Description: The interior of the Jugetsukan Pavilion, situated in the lower villa, is extraordinarily simplistic and in a sense, lightweight. Everything seen is wooden, which is a stark element of Japanese architecture. There are very few walls in the pavilion, besides the exterior walls. Contrasting with Matsumoto Castle, the pavilion has only one level whereas the castle has six interior levels. Similar to Matsumoto Castle, the entire interior is wooden. Although the exterior architecture and surroundings are vastly different, the interiors have similarities. Elevated tatami mats are seen on the floors and the walls consist of traditional shoji material, which make them able to open to the surrounding nature. As has been stated previously, the pavilion is the epitome of serenity and simplicity which creates the seamless transition from interior to exterior.
Title: Matsumoto Castle , 松本城 – panoramio
Date: 8 December 2013
Author: z tanuki
z tanuki, CC BY 3.0 <https://creativecommons.org/licenses/by/3.0>, via Wikimedia Commons
Dimensions: 3,476 × 1,200 pixels, file size: 413 KB
Description: The interior of Matsumoto Castle features intricate wooden designs that support the castle’s grandeur theme, but also that provides the castle’s inhabitants with defense options for wartime scenarios. Unlike the interior of the Jugetsukan Pavilion, the interior of Matsumoto Castle harbors six different levels, showcasing the castle’s complex design. The wood used within the castle starkly contrasts with how wood was used in Jugetsukan Pavilion; within Matsumoto Castle, the wood design is not simple nor mute in color, but rather conveys a sense of luxury and opulence through employing glossed-over hardwood floors that retain their natural colors. Additionally, through the use of strategically placed windows, the interior’s design offers inhabitants a tactical advantage during an assault through the use of multiple shooting windows placed at specific angles to protect defenders.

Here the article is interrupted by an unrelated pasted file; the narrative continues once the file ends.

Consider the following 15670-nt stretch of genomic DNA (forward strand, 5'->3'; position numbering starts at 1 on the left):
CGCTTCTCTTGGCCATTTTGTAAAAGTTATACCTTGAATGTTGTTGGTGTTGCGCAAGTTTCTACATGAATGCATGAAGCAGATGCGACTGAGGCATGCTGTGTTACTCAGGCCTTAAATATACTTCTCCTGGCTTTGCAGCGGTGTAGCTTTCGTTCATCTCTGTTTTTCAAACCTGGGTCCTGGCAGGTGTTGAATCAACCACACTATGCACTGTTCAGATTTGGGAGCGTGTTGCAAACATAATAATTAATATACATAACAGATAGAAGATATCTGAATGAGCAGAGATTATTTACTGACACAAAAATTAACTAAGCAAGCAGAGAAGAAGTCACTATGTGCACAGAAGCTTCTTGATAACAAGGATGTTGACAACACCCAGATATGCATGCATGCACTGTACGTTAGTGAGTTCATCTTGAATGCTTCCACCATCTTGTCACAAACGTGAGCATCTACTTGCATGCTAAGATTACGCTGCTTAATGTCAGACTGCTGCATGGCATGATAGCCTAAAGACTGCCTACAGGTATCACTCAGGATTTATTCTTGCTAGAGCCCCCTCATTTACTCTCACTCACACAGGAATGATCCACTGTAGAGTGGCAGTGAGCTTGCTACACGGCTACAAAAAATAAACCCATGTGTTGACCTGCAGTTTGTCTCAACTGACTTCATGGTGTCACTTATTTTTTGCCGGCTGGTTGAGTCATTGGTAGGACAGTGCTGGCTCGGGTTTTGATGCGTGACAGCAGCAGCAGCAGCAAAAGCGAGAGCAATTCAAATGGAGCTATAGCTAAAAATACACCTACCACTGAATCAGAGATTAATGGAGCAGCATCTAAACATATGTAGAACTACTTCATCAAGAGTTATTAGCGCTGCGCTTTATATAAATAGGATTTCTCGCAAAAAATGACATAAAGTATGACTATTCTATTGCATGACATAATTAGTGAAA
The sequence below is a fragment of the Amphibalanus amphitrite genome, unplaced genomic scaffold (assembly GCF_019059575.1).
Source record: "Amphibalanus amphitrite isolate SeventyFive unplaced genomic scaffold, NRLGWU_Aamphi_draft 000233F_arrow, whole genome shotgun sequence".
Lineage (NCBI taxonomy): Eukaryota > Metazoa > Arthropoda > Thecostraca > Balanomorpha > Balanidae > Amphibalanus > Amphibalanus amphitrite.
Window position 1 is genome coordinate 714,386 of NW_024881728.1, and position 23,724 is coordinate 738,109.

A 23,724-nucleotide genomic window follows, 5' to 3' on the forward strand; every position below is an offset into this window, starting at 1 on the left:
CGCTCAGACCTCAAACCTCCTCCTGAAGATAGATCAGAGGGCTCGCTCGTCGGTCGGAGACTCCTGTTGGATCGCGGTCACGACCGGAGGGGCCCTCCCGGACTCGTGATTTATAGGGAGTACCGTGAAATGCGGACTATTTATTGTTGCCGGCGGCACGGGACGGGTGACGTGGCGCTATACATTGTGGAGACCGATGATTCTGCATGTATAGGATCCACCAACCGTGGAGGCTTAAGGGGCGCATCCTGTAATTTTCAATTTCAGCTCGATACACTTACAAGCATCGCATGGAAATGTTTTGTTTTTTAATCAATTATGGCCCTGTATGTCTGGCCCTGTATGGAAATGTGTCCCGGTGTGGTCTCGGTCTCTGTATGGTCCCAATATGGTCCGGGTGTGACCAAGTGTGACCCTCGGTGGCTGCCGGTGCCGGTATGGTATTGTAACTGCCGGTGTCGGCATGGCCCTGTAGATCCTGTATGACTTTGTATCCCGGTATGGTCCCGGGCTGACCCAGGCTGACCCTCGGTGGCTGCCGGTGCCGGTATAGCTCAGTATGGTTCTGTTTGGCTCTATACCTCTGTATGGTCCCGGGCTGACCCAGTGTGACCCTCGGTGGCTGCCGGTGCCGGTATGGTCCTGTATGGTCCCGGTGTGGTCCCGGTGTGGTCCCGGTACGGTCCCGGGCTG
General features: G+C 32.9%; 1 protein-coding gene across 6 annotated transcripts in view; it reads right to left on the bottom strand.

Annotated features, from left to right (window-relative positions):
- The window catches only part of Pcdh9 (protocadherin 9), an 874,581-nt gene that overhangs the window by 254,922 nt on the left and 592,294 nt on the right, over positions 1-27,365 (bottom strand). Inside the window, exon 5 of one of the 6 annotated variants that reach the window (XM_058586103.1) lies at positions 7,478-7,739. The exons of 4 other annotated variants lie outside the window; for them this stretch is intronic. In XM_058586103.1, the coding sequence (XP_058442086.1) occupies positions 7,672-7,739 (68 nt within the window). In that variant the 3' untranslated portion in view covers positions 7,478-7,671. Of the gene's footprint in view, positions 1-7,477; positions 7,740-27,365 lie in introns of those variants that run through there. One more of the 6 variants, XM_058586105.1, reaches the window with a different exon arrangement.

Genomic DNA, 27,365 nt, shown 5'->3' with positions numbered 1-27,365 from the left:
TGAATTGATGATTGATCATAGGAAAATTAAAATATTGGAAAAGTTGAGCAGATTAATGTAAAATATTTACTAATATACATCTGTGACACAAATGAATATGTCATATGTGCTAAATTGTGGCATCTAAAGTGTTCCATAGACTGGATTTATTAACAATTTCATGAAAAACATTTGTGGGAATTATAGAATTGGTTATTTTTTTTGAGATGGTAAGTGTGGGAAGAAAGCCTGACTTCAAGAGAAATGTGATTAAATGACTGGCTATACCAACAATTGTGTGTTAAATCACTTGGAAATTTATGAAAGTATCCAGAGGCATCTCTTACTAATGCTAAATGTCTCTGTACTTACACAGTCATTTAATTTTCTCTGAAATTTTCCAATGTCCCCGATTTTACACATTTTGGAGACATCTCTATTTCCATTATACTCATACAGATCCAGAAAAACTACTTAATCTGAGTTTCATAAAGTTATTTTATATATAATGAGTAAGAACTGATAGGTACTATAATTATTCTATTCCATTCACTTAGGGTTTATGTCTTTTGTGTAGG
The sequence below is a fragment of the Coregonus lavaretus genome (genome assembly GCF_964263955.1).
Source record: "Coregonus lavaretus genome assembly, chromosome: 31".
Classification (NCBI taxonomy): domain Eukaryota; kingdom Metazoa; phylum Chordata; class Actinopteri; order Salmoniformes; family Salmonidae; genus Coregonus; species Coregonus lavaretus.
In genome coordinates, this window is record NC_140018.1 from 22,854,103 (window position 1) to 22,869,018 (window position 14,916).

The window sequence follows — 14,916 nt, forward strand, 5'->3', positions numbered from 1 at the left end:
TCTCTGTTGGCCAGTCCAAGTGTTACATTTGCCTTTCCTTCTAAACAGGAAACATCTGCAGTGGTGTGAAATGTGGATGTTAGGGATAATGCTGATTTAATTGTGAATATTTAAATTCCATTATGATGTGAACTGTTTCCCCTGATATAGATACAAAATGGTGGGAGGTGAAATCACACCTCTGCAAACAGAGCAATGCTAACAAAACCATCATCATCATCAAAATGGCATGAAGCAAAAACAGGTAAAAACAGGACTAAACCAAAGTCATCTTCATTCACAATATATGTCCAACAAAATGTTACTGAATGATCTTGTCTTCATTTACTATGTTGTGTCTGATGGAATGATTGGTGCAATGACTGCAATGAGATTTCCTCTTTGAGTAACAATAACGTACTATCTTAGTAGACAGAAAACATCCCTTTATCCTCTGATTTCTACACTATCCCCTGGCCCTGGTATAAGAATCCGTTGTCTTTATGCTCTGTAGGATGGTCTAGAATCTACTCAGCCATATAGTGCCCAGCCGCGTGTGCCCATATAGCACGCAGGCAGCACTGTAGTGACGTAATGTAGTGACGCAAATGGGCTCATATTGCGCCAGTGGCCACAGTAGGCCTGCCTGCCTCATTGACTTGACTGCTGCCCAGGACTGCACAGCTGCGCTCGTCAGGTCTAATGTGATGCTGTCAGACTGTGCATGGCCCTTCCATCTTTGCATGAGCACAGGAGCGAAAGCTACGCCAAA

Title: Aerial view of Matsumoto Castle
Licensing: Copyright © National Land Image Information (Color Aerial Photographs), Ministry of Land, Infrastructure, Transport and Tourism
Dimensions: 1,098 × 1,106 pixels
Description: This aerial photograph of Matsumoto Castle captures the innate theme of the castle, or rather that the castle (and architecture) is placed at the center of attention instead of nature. Unlike Shugakuin Imperial Villa, Matsumoto Castle is surrounded by a large city with nearly no natural environment; what’s more, the castle fails to act as a reprieve from the urban landscape as the natural elements of Matsumoto Castle only exist to help defend the castle from siege, not to offer a spiritual break from urban life. In addition, although both Shugakuin Imperial Villa and Matsumoto Castle feature a central body of water, this aerial photograph illustrates how water only functions as a defensive mechanism for Matsumoto Castle, only existing as a moat and nothing more.